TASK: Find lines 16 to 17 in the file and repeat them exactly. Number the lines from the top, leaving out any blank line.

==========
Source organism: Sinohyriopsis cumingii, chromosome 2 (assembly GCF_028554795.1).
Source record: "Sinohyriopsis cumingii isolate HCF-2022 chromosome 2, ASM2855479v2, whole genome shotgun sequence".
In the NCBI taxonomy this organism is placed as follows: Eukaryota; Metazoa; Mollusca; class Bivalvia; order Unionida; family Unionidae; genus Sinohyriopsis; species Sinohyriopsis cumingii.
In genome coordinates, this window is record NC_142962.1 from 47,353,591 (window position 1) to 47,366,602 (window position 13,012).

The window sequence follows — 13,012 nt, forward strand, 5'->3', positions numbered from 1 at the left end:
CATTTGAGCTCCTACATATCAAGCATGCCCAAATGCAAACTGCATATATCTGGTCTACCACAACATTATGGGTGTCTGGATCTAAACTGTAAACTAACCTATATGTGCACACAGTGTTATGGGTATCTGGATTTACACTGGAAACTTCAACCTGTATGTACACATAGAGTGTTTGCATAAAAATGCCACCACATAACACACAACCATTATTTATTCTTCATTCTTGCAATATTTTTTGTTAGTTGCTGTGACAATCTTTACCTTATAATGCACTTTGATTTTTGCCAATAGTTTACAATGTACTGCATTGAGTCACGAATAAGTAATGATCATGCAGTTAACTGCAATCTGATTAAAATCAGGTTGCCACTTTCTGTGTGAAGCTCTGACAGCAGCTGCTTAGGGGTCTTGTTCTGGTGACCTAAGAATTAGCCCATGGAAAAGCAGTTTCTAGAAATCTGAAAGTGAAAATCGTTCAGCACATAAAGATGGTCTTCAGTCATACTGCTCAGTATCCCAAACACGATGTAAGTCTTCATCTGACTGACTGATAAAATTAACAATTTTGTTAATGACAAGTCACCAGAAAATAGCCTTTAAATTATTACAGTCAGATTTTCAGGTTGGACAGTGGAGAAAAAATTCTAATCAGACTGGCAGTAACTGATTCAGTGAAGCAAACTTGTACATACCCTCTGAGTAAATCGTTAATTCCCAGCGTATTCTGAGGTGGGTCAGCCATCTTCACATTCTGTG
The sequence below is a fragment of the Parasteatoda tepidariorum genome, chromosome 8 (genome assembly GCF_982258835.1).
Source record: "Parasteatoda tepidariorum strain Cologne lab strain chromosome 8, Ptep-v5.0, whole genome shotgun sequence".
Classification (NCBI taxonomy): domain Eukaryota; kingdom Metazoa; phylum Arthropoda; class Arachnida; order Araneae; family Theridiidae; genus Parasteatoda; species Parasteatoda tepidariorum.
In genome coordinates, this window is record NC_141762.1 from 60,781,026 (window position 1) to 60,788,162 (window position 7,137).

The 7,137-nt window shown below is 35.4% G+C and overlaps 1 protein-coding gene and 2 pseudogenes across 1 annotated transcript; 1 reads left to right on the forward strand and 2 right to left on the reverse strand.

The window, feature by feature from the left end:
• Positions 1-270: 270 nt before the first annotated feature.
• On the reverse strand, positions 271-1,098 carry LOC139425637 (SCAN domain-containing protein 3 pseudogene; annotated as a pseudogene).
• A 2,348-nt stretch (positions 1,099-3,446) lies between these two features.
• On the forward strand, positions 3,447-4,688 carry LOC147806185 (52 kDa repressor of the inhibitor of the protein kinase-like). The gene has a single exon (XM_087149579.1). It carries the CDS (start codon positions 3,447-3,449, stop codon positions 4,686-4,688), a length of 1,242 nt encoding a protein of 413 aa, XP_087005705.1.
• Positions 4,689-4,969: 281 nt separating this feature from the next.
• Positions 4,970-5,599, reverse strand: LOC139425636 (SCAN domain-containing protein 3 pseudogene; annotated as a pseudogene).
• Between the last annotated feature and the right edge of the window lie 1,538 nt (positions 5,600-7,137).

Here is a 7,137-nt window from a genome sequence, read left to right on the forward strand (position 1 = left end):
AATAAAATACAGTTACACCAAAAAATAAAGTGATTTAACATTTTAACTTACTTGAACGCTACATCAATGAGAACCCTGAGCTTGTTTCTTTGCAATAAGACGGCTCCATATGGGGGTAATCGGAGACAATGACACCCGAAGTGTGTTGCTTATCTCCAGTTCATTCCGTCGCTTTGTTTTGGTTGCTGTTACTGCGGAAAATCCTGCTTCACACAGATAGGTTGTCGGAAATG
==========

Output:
• On the forward strand, positions 3,447-4,688 carry LOC147806185 (52 kDa repressor of the inhibitor of the protein kinase-like). The gene has a single exon (XM_087149579.1). It carries the CDS (start codon positions 3,447-3,449, stop codon positions 4,686-4,688), a length of 1,242 nt encoding a protein of 413 aa, XP_087005705.1.
• Positions 4,689-4,969: 281 nt separating this feature from the next.